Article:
Despite that, we can anticipate a flood of 48c applications to be submitted for those credits. Since there’s no clear guidance on what they need to contain or how they will be fairly evaluated, wading through them all and comparing apples to oranges to grapes is going to be a monumental task that could delay projects even longer.
Finally, while the renewable energy industry is deeply appreciative for this groundbreaking legislation in Section 48c, $10 billion is a relatively small sum considering the types of materials and infrastructure we’re talking about. To put it into perspective, in 2022 the industry installed roughly 25 gigawatts of wind, solar and energy storage capacity with an asset value that far exceeded $25 billion. Over the next five to 10 years, that is likely to increase to as much as $40-50 billion per year.
There also needs to be more clarity around domestic content requirements.
Take a wind nacelle (the large turbine unit that sits on top of the wind tower), for example.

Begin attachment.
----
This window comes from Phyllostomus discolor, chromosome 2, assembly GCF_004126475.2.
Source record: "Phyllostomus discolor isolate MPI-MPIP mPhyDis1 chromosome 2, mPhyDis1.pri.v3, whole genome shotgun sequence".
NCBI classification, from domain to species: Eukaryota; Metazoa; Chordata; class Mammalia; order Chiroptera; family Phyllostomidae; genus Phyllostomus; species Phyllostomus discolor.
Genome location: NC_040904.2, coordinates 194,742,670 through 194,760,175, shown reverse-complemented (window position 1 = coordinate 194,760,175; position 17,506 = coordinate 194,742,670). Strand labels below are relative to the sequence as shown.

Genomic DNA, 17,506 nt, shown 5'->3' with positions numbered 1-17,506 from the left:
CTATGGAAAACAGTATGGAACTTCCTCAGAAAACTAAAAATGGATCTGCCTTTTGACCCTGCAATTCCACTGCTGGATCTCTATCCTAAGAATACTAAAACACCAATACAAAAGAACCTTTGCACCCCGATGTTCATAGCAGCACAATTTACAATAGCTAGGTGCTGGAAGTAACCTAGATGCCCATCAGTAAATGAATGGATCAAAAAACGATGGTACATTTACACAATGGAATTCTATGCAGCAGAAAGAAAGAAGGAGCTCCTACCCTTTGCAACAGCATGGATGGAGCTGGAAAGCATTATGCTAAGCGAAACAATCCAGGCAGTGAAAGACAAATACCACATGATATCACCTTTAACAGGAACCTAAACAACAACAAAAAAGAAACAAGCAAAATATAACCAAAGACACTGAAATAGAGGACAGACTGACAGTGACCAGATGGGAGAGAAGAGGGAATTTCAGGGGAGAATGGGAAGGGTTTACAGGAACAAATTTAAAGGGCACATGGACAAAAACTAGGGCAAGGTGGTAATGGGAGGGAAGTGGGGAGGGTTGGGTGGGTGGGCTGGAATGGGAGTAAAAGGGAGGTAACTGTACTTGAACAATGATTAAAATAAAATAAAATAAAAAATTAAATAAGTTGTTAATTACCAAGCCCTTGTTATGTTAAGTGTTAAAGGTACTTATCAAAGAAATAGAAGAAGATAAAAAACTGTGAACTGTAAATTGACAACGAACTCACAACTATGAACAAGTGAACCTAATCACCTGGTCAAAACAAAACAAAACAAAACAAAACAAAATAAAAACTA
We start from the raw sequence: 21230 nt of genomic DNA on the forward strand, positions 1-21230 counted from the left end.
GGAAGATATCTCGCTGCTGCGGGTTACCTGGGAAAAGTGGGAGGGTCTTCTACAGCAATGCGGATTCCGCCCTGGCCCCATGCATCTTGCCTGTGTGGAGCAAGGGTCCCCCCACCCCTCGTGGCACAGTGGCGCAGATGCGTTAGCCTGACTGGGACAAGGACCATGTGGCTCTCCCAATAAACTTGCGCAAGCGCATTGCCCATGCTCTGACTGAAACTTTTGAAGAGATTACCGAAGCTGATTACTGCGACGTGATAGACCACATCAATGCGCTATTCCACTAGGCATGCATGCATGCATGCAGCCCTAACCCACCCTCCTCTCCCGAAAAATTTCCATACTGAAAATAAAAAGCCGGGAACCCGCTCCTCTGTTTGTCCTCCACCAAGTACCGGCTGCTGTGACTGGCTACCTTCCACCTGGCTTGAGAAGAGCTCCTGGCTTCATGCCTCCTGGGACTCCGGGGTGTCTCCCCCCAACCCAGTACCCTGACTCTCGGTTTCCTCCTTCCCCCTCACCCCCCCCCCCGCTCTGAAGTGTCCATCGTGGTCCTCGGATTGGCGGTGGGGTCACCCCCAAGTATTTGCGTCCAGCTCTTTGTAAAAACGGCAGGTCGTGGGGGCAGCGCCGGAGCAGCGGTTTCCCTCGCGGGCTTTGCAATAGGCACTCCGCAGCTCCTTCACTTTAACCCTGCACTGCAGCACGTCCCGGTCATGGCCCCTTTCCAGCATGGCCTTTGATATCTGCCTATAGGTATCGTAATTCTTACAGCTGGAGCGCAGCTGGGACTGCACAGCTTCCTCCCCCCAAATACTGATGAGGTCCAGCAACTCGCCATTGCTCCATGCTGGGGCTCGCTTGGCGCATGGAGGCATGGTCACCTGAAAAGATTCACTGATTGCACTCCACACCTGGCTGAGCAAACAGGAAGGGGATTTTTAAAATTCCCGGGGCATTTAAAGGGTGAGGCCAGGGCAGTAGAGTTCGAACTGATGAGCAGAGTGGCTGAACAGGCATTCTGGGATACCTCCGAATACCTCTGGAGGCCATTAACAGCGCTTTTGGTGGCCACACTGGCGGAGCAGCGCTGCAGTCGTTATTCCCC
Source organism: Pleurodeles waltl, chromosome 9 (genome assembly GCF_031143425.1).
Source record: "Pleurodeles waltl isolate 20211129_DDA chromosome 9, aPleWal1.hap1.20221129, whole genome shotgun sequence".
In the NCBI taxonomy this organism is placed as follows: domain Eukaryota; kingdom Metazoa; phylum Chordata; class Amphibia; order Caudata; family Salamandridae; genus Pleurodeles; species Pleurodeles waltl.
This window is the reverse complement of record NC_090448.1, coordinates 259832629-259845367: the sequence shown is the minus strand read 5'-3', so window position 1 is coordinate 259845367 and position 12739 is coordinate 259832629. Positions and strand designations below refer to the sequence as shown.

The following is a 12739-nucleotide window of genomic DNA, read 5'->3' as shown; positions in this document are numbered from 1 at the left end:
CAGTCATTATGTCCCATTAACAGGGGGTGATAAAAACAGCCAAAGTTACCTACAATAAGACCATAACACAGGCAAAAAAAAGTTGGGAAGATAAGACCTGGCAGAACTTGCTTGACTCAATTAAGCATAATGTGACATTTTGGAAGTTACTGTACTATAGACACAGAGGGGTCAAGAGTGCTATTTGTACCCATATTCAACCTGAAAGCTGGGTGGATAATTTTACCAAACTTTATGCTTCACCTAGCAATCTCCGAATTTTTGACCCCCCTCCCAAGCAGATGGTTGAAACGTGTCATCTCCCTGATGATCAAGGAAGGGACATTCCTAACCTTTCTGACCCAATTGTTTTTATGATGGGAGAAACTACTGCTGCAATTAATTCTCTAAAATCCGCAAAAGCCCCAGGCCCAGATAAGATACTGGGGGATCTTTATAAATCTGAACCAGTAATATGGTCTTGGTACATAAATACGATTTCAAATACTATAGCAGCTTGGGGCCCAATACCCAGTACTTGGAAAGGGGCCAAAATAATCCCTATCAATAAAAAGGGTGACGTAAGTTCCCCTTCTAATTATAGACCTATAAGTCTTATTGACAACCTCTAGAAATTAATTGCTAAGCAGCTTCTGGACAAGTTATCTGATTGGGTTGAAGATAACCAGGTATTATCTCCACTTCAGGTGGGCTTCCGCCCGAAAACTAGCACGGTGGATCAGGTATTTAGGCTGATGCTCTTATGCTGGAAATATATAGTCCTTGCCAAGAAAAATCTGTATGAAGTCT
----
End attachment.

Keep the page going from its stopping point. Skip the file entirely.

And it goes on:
Under Section 45x, nacelles qualify for tax credits. However, most of the components inside those nacelles – gearboxes, generators, hubs, main shafts, bearings and slew rings, power electronics, etc., etc., etc. – currently are mostly produced outside the United States. U.S.-based companies import, assemble and incorporate them into nacelles (examples include Vestas in Colorado and GE in Florida).
Since most of the parts inside the nacelles are not domestic, do the nacelles themselves then qualify?
To date, we simply do not know in “black and white.”
If such a nacelle scenario does not fulfill the local content threshold, then why wouldn’t these subparts be mentioned in 45x as critical subcomponents to have manufactured in the USA so these companies receive the same benefits as those producing solar subcomponents such as torque tubes and purlins, to pick just two examples from the list in 45x?